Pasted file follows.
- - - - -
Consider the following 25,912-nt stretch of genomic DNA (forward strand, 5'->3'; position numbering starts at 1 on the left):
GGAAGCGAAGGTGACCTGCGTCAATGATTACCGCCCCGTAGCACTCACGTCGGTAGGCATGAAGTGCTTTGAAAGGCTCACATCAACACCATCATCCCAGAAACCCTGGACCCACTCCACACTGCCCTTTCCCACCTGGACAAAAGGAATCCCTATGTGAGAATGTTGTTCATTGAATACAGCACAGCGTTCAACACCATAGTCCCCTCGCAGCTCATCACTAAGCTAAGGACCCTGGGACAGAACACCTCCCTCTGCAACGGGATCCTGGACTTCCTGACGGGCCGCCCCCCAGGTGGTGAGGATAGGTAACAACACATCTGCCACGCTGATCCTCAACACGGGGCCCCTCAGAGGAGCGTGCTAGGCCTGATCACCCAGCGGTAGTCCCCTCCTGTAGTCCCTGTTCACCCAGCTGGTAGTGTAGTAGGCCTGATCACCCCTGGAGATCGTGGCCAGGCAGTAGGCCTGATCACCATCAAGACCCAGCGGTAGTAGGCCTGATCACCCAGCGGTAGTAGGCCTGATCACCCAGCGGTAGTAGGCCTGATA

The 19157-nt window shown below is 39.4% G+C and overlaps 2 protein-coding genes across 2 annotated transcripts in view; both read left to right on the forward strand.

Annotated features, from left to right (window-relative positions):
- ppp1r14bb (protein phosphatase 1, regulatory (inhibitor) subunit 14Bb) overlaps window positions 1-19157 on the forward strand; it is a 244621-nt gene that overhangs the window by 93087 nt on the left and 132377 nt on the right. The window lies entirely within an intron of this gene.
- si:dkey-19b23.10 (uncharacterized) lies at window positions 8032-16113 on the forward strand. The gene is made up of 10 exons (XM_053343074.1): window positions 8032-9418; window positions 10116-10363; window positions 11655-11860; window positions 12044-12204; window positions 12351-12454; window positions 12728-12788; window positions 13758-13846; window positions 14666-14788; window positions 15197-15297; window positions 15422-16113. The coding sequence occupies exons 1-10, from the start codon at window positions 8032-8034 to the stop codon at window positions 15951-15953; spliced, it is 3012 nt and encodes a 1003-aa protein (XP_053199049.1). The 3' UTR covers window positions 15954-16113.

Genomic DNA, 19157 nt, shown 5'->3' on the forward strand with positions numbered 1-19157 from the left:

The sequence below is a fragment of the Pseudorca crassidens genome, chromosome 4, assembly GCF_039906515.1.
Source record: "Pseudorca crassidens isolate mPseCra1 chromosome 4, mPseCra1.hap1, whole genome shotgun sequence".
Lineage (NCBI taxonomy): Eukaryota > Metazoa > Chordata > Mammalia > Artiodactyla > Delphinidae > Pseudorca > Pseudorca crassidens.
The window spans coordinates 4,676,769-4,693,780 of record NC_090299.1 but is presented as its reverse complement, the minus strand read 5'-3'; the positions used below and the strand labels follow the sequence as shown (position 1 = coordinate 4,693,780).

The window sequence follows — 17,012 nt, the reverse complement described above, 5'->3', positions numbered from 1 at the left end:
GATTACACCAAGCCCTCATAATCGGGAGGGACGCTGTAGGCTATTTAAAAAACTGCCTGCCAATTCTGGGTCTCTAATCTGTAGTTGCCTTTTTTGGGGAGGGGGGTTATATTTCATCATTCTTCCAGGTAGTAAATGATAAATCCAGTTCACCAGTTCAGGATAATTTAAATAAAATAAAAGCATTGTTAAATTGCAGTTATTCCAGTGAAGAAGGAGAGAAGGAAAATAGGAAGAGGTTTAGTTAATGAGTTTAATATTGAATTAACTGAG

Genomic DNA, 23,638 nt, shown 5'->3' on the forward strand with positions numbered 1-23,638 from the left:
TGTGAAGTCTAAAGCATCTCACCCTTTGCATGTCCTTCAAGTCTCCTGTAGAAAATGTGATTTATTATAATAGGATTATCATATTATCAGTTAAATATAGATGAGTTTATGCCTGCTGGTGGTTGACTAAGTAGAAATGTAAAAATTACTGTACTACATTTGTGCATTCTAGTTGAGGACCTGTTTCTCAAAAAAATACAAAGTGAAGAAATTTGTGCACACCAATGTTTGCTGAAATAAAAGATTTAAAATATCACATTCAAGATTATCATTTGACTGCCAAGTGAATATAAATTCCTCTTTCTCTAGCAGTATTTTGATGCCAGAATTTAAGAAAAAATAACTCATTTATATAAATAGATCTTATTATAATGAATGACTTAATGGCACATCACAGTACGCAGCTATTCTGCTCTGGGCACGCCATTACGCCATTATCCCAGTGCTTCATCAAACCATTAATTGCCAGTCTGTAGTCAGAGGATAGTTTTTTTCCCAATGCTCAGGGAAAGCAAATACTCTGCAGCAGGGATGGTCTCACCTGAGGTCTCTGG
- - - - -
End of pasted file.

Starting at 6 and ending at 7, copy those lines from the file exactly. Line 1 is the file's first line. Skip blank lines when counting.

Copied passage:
- si:dkey-19b23.10 (uncharacterized) lies at window positions 8032-16113 on the forward strand. The gene is made up of 10 exons (XM_053343074.1): window positions 8032-9418; window positions 10116-10363; window positions 11655-11860; window positions 12044-12204; window positions 12351-12454; window positions 12728-12788; window positions 13758-13846; window positions 14666-14788; window positions 15197-15297; window positions 15422-16113. The coding sequence occupies exons 1-10, from the start codon at window positions 8032-8034 to the stop codon at window positions 15951-15953; spliced, it is 3012 nt and encodes a 1003-aa protein (XP_053199049.1). The 3' UTR covers window positions 15954-16113.

Genomic DNA, 19157 nt, shown 5'->3' on the forward strand with positions numbered 1-19157 from the left: